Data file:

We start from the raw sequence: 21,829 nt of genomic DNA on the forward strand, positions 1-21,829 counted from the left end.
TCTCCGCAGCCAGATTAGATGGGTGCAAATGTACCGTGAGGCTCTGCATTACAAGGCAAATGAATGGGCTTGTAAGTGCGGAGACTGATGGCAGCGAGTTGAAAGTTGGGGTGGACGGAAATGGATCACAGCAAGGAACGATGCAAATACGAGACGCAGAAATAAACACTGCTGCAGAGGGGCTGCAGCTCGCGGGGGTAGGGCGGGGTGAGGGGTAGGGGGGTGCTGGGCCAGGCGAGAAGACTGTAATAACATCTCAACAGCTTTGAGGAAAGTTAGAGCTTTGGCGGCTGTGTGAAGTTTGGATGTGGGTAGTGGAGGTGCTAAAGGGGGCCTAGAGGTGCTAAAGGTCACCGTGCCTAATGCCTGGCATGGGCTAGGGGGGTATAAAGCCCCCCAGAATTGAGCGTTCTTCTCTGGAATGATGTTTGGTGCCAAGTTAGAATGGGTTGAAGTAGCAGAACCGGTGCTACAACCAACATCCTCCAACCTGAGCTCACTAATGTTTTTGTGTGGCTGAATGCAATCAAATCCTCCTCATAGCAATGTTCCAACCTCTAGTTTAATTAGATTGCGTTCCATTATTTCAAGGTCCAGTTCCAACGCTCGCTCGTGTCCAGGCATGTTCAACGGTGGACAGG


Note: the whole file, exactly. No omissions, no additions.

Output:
We start from the raw sequence: 21,829 nt of genomic DNA on the forward strand, positions 1-21,829 counted from the left end.
TCTCCGCAGCCAGATTAGATGGGTGCAAATGTACCGTGAGGCTCTGCATTACAAGGCAAATGAATGGGCTTGTAAGTGCGGAGACTGATGGCAGCGAGTTGAAAGTTGGGGTGGACGGAAATGGATCACAGCAAGGAACGATGCAAATACGAGACGCAGAAATAAACACTGCTGCAGAGGGGCTGCAGCTCGCGGGGGTAGGGCGGGGTGAGGGGTAGGGGGGTGCTGGGCCAGGCGAGAAGACTGTAATAACATCTCAACAGCTTTGAGGAAAGTTAGAGCTTTGGCGGCTGTGTGAAGTTTGGATGTGGGTAGTGGAGGTGCTAAAGGGGGCCTAGAGGTGCTAAAGGTCACCGTGCCTAATGCCTGGCATGGGCTAGGGGGGTATAAAGCCCCCCAGAATTGAGCGTTCTTCTCTGGAATGATGTTTGGTGCCAAGTTAGAATGGGTTGAAGTAGCAGAACCGGTGCTACAACCAACATCCTCCAACCTGAGCTCACTAATGTTTTTGTGTGGCTGAATGCAATCAAATCCTCCTCATAGCAATGTTCCAACCTCTAGTTTAATTAGATTGCGTTCCATTATTTCAAGGTCCAGTTCCAACGCTCGCTCGTGTCCAGGCATGTTCAACGGTGGACAGG